Andreas Mueller

Job search and unemployment insurance: New evidence from time use data

Coauthor(s): Alan Krueger.


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This paper provides new evidence on job search intensity of the unemployed in the U.S., modeling job search intensity as time allocated to job search activities. The major findings are: 1) the average U.S. unemployed worker devotes about 41 min to job search on weekdays, which is substantially more than their European counterparts; 2) workers who expect to be recalled by their previous employer search substantially less than the average unemployed worker; 3) across the 50 states and D.C., job search is inversely related to the generosity of unemployment benefits, with an elasticity between −1.6 and −2.2; 4) job search intensity for those eligible for Unemployment Insurance (UI) increases prior to benefit exhaustion; and 5) time devoted to job search is fairly constant regardless of unemployment duration for those who are ineligible for UI.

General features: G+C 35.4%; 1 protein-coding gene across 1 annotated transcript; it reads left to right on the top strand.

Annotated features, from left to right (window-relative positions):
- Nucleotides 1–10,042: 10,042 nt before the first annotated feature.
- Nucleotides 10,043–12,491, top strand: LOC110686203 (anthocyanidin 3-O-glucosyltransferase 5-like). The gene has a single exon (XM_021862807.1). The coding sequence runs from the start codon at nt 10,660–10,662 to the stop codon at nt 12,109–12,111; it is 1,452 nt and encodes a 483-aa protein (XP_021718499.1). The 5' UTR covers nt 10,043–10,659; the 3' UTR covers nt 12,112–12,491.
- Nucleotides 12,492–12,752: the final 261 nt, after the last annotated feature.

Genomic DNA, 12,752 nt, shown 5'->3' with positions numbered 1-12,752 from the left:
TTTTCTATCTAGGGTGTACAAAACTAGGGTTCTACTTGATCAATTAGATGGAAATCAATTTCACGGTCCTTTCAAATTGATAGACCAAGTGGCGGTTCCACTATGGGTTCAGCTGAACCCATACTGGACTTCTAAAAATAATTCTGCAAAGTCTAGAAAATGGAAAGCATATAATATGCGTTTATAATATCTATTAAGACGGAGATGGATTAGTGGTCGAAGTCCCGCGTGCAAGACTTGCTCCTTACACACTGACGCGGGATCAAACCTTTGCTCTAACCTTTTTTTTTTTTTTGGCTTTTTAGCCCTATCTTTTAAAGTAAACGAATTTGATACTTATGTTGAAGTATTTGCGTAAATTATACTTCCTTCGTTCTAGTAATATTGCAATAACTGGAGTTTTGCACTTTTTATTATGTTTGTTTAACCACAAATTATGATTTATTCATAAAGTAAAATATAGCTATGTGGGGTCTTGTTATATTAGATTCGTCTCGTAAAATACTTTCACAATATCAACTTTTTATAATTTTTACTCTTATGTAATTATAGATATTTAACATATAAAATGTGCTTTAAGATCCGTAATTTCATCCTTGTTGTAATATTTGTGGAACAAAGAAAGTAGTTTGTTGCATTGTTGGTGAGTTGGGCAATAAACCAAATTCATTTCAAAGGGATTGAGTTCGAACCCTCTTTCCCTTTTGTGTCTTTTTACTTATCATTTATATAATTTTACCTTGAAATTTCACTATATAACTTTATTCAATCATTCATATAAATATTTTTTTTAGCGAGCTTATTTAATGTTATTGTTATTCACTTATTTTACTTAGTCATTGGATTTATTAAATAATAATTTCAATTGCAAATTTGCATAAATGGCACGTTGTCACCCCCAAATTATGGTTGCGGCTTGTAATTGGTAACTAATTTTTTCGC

The PDF above is a preprint version of the article. The final version may be found at < >.

Source: Journal of Public Economics
Exact Citation:
Krueger, Alan, and Andreas Mueller. "Job search and unemployment insurance: New evidence from time use data." Journal of Public Economics 94, no. 3-4 (2010): 298-307.
Volume: 94
Number: 3-4
Pages: 298-307
Date: 2010